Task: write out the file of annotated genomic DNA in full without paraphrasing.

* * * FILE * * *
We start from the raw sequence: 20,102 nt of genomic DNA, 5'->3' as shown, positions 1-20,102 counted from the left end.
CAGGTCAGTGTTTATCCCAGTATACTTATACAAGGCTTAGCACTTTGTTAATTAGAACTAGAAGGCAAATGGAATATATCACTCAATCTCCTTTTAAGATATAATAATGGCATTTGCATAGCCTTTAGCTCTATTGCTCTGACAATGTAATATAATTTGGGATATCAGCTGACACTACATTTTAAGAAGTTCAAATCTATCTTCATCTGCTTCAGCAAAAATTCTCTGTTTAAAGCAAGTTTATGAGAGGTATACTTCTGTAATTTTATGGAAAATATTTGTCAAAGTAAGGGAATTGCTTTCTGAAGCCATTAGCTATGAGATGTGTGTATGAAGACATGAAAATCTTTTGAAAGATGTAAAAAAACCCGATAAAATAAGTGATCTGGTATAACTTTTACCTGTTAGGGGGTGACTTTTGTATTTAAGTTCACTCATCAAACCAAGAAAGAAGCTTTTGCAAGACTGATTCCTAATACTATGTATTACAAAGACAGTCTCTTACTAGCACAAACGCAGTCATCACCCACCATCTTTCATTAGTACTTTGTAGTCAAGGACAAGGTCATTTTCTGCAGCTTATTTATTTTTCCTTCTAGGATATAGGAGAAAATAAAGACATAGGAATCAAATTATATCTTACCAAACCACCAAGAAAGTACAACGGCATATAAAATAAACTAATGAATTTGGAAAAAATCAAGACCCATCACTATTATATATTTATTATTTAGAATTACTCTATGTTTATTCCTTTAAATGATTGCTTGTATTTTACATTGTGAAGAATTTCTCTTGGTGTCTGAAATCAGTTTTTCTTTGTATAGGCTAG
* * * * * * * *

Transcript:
We start from the raw sequence: 20,102 nt of genomic DNA, 5'->3' as shown, positions 1-20,102 counted from the left end.
CAGGTCAGTGTTTATCCCAGTATACTTATACAAGGCTTAGCACTTTGTTAATTAGAACTAGAAGGCAAATGGAATATATCACTCAATCTCCTTTTAAGATATAATAATGGCATTTGCATAGCCTTTAGCTCTATTGCTCTGACAATGTAATATAATTTGGGATATCAGCTGACACTACATTTTAAGAAGTTCAAATCTATCTTCATCTGCTTCAGCAAAAATTCTCTGTTTAAAGCAAGTTTATGAGAGGTATACTTCTGTAATTTTATGGAAAATATTTGTCAAAGTAAGGGAATTGCTTTCTGAAGCCATTAGCTATGAGATGTGTGTATGAAGACATGAAAATCTTTTGAAAGATGTAAAAAAACCCGATAAAATAAGTGATCTGGTATAACTTTTACCTGTTAGGGGGTGACTTTTGTATTTAAGTTCACTCATCAAACCAAGAAAGAAGCTTTTGCAAGACTGATTCCTAATACTATGTATTACAAAGACAGTCTCTTACTAGCACAAACGCAGTCATCACCCACCATCTTTCATTAGTACTTTGTAGTCAAGGACAAGGTCATTTTCTGCAGCTTATTTATTTTTCCTTCTAGGATATAGGAGAAAATAAAGACATAGGAATCAAATTATATCTTACCAAACCACCAAGAAAGTACAACGGCATATAAAATAAACTAATGAATTTGGAAAAAATCAAGACCCATCACTATTATATATTTATTATTTAGAATTACTCTATGTTTATTCCTTTAAATGATTGCTTGTATTTTACATTGTGAAGAATTTCTCTTGGTGTCTGAAATCAGTTTTTCTTTGTATAGGCTAG